Nav: Home

BSSA special issue on rotational seismology

April 27, 2009

SAN FRANCISCO, April 27, 2009 - A special May issue of the Bulletin of the Seismological Society of America (BSSA) focuses on the emerging field of rotational seismology and its applications to engineering. The special issue will feature seismological research on all aspects of rotational ground motions (including theory, instrumentation, observation, and interpretation) and on rotations in structural response.

Rotational seismology is of interest to a wide range of disciplines, including various branches of seismology, earthquake engineering, and geodesy, as well as to physicists using Earth-based observatories for detecting gravitational waves generated by astronomical sources as predicted by Einstein in 1916.

Seismology and earthquake engineering have been based on the observation and modeling of translational ground and structural motions. Although rotational effects from earthquakes have been observed for centuries, rotational ground motion has been ignored due to a widespread belief that rotation is insignificant and practical difficulties in measuring it. Theoretical work in modern rotational seismology began in the 1970s, and attempts to deduce rotational motion from accelerometer arrays began in the 1980s. However, modern direct measurements of rotational ground motions began only about a decade ago when affordable angular sensors became sensitive enough (capable of measuring an angle of less than ten thousandth of a degree) to detect rotations from small earthquakes, while large ring laser gyros (intended for studying the Earth's rotation) became capable of detecting even smaller rotations from distant earthquakes.

Ring laser observations at Wettzell, Germany and at Piñon Flat, California demonstrated consistent measurements of rotational ground motions in the far field. The high cost of present high-precision ring laser gyros (costing $1 million or more) makes widespread deployment unlikely. Less expensive and/or less sensitive alternatives are now being pursued by five academic groups. At present, only Taiwan has a modest program to monitor both translational and rotational ground motions from regional earthquakes at several free-field sites, as well as two arrays equipped with both accelerometers and rotational seismometers in a building and a nearby site.

Based on the developments described in the BSSA special issue, observation, analysis, and interpretations of both rotational and translational ground motions will soon play a significant role in seismology and earthquake engineering.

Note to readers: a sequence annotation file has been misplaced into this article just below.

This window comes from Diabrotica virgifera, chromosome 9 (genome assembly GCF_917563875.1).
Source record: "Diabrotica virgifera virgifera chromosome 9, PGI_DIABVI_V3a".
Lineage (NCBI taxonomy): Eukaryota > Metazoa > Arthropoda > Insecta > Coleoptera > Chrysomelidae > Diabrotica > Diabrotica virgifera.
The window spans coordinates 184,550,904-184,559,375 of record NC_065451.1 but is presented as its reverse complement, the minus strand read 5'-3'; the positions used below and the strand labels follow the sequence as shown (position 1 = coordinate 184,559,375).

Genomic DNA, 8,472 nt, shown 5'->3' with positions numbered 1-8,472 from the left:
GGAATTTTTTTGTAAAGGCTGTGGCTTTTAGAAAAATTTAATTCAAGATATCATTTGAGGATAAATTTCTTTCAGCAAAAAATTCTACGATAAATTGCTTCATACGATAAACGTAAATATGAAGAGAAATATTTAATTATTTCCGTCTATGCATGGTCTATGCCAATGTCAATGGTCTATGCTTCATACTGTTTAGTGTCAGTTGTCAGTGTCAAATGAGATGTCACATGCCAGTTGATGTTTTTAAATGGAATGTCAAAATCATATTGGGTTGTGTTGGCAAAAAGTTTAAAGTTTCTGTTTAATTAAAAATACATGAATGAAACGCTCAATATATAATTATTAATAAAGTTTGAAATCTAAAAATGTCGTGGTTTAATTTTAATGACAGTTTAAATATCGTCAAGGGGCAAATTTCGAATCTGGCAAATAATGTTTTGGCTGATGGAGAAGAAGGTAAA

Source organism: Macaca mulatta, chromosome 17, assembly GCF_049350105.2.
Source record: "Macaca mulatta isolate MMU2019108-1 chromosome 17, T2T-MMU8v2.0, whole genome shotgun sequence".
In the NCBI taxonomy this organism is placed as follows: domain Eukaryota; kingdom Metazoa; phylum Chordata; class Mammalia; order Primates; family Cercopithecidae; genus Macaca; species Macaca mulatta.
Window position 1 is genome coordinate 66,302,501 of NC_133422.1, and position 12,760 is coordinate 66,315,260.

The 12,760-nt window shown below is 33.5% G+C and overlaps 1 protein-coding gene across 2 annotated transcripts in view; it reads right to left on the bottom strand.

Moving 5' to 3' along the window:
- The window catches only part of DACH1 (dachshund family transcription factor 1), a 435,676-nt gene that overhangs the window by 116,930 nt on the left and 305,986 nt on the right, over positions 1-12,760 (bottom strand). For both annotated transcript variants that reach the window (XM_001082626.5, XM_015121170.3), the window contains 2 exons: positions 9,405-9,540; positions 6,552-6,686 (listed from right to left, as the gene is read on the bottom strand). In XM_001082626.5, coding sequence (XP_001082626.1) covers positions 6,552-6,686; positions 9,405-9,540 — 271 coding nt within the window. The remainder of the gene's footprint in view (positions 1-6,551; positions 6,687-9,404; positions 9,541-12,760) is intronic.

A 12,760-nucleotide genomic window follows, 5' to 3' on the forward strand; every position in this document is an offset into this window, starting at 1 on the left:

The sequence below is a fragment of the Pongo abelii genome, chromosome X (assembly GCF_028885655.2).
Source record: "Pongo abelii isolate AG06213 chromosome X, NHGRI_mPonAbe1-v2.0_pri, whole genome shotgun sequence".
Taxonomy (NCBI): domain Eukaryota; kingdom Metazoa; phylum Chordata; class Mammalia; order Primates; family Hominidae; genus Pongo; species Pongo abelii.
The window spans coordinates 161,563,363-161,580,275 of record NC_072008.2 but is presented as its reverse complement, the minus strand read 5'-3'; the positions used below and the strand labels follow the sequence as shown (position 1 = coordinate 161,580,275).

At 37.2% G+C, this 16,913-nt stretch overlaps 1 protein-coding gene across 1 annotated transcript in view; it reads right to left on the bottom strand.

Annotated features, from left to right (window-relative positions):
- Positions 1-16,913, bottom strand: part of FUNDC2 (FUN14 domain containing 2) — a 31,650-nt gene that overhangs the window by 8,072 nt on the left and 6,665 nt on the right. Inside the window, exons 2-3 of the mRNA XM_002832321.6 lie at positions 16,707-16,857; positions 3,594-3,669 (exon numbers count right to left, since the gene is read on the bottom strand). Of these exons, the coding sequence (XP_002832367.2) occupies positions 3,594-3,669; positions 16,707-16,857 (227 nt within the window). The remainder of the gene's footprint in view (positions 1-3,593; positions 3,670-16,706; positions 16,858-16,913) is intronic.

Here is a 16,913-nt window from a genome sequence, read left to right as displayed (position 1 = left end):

The lead guest editor William H. K. Lee is Scientist Emeritus at the U.S. Geological Survey in Menlo Park, California. He can be reached at

Seismological Society of America

Related Earthquakes Articles:

Stanford researchers explain earthquakes we can't feel
Researchers have explained mysterious slow-moving earthquakes known as slow slip events with the help of computer simulations.
Solved: How tides can trigger earthquakes
Some earthquakes along mid-ocean ridges are linked with low tides, but nobody could figure out why.
Cataloging Southern California's tiny hidden earthquakes
Nearly 1.8 million tiny tremblors have been added to the catalog of total seismic events in Southern California over the past decade, reports a new study, which details the most comprehensive earthquake catalog to date.
Measuring iceberg production with earthquakes
An international team led by French researchers from the CNRS and Paris Diderot University came up with the idea of using earthquakes generated when icebergs break away -- felt hundreds of kilometres off -- to measure this ice loss.
Injection wells can induce earthquakes miles away from the well
A study of earthquakes induced by injecting fluids deep underground has revealed surprising patterns, suggesting that current recommendations for hydraulic fracturing, wastewater disposal, and geothermal wells may need to be revised.
More Earthquakes News and Earthquakes Current Events

Best Science Podcasts 2019

We have hand picked the best science podcasts for 2019. Sit back and enjoy new science podcasts updated daily from your favorite science news services and scientists.
Now Playing: TED Radio Hour

Erasing The Stigma
Many of us either cope with mental illness or know someone who does. But we still have a hard time talking about it. This hour, TED speakers explore ways to push past — and even erase — the stigma. Guests include musician and comedian Jordan Raskopoulos, neuroscientist and psychiatrist Thomas Insel, psychiatrist Dixon Chibanda, anxiety and depression researcher Olivia Remes, and entrepreneur Sangu Delle.
Now Playing: Science for the People

#537 Science Journalism, Hold the Hype
Everyone's seen a piece of science getting over-exaggerated in the media. Most people would be quick to blame journalists and big media for getting in wrong. In many cases, you'd be right. But there's other sources of hype in science journalism. and one of them can be found in the humble, and little-known press release. We're talking with Chris Chambers about doing science about science journalism, and where the hype creeps in. Related links: The association between exaggeration in health related science news and academic press releases: retrospective observational study Claims of causality in health news: a randomised trial This...